What The Wetlands Say

DSC_0062I’ve now traveled throughout all of Iowa, meeting amazing people and seeing remarkable wetland ecosystems. Across 124 blog posts, I’ve tried to share my excitement with readers about the sights, sounds…and yes, smells…I’ve experienced.

“But Paul,” you say. “Just what is The Big Picture of Iowa’s wetlands…?”

Well, certainly no one can deny that Iowa has more diversity than is immediately obvious. Despite the loss of more than 90% of the State’s wetlands, I still found natural fens, potholes, sloughs, bottomland forests, brushy swamps, wet meadows, and marshes. I observed resident and migratory amphibians, reptiles, birds, mammals and insects. Gorgeous wildflowers, intricate mollusk shells, gnarled driftwood, and the water itself, all have unique beauty.

DSC_0382My interest in history appears in stories about Native American burial mounds, traditional uses of plants, a profile of “Ding” Darling and the modern American wetland conservation movement, “ghost towns” and changing land use, and Superfund and other serious contamination…and how we’ve addressed our legacy. The story I didn’t tell, and the sites I couldn’t show, were the countless missing wetlands. The landscape still has scars and remnants of drained or filled wetlands, often quite obvious in Spring when fields are still wet, or at high flow events in streams and rivers which attempt to reclaim old oxbows or floodplains where the water naturally moved from time to time.

Sometimes a blog entry was less about the site itself, and more about what we do at wetlands—the business of wetland science and management. It’s fascinating to “read” signs of hydrology (water movement or characteristics) when a site is in fact very dry. Identifying plants and animals is a useful tool, and Iowa has knowledgeable and generous naturalists—mostly unpaid, yet quite expert—who help each other to learn the species and about their biology. We all use maps, aerial photographs (including fancy Infrared or decades-old historic shots), soil samples and marker horizons (glitter, anyone??), chemical analyses, and a well-developed series of procedures to accurately identify, delineate and classify wetlands.

redhead
Redheads are handsome, yes…? ūüėČ

I haven’t talked much about how to care for our wetlands, and I’d love to do more with that in the future. Science and my personal observations all confirm that wetlands are never isolated, but are connected to other elements of the landscape. Healthy ecosystems are dynamic and adaptive, always-changing. Although we attempt to isolate or standardize the condition of a wetland, that’s always a bad idea, even if well-intentioned.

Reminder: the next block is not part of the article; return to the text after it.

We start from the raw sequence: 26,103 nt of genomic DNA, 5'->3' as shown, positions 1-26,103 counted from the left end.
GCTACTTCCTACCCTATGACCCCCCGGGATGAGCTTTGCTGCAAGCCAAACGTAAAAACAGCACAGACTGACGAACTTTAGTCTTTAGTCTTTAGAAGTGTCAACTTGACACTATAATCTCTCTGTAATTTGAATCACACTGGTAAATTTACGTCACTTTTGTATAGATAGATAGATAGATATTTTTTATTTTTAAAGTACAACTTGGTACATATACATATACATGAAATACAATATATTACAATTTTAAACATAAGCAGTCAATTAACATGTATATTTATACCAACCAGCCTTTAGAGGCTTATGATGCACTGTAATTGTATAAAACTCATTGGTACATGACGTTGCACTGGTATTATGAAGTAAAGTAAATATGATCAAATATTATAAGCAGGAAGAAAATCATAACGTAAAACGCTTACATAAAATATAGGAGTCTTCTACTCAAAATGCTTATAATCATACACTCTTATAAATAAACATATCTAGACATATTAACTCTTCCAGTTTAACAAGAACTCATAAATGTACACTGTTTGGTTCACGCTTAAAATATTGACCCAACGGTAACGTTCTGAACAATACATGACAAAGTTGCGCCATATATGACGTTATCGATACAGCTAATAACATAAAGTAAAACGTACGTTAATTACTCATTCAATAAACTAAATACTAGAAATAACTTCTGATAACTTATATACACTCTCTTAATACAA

This blog is proof that, deep down, I’m a teacher…and in particular a teacher who loves to share stories. Most of my favorite memories are of wetland visits spent with my students. We get wet and muddy. We try to observe the organisms close-up (but hopefully, gently and respectfully). We learn about the conditions of water and air and soil that together, over time and through the work of life itself, make these unique and beautiful places.

bottle_itFor some additional reflection on this quest, I encourage you to listen to an interview I gave with the news director at our local radio stations, KNIA-KRLS. You’ll find answers to questions like why wetlands are important, which of the 99 was my favorite site, recurring themes through the project, and what this all means for my other professional activity.

What was your favorite memory? What would you still like to learn?DSC_0264

Number 99 at last!!

HOME AT LAST, to the final visit in my tour of Iowa’s 99 counties: my home for 20-some years, Marion County! In fact, this wetland is right on the campus of my home institution, Central College, where I’ve worked since moving to Iowa.

It seemed fitting to profile a site in my own backyard, as a sort of homecoming. Better still, I can turn over the blog to my students for this one! They’ve worked hard at the site, an old farm pond on the west end of campus, and I will let them tell the story. Please visit the web page they created as part of a group project for my colleague’s class (link below). But first, let me add a little background for context…

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The environs near the wetland/pond, part of the athletic complex. Service Day started with a rare October snow…melted off as the day warmed.

This pond has been used for years, by myself and other profs, for aquatic ecology activities. When we did bathymetry in Limnology class years ago, we found the bottom to be fairly uniform, with firm footing and water depth of about 60-70 cm throughout. Obviously siltation has occurred since then, and it is shallower and more “squishy.” However, the notched outflow on the berm (earthen dam) has eroded a bit, likely to decrease the maximum water depth as well.

As far as I know, runoff from surrounding grassy fields—combination golf practice area and cross-country course—provides the sole water input aside from direct precipitation falling on the surface. During dry weather, no water flows out; however I haven’t seen the pond actually dry.